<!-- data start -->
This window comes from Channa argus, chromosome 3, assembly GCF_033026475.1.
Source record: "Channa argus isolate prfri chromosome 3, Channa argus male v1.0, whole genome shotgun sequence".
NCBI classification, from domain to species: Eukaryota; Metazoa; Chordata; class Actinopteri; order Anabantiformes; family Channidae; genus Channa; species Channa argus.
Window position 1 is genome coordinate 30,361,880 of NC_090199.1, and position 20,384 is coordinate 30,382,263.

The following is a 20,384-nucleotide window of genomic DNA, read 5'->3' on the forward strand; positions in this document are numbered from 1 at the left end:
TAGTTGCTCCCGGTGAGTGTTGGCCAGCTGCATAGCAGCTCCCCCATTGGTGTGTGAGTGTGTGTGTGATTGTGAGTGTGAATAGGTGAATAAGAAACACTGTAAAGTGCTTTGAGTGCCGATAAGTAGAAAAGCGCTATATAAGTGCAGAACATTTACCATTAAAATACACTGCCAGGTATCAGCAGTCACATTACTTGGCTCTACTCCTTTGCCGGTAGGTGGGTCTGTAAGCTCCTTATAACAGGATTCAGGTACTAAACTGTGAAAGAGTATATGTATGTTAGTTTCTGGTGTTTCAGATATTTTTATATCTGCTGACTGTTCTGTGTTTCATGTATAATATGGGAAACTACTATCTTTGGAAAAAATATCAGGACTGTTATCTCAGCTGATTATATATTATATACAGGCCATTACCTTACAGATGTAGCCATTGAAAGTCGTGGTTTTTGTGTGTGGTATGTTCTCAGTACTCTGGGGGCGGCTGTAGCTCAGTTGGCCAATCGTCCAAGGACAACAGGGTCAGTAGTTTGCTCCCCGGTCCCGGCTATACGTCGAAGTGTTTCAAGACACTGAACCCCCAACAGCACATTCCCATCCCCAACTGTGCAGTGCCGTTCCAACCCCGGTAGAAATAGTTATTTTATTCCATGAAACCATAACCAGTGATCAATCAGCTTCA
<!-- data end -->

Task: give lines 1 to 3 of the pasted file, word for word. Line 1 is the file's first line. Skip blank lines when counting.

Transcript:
This window comes from Channa argus, chromosome 3, assembly GCF_033026475.1.
Source record: "Channa argus isolate prfri chromosome 3, Channa argus male v1.0, whole genome shotgun sequence".
NCBI classification, from domain to species: Eukaryota; Metazoa; Chordata; class Actinopteri; order Anabantiformes; family Channidae; genus Channa; species Channa argus.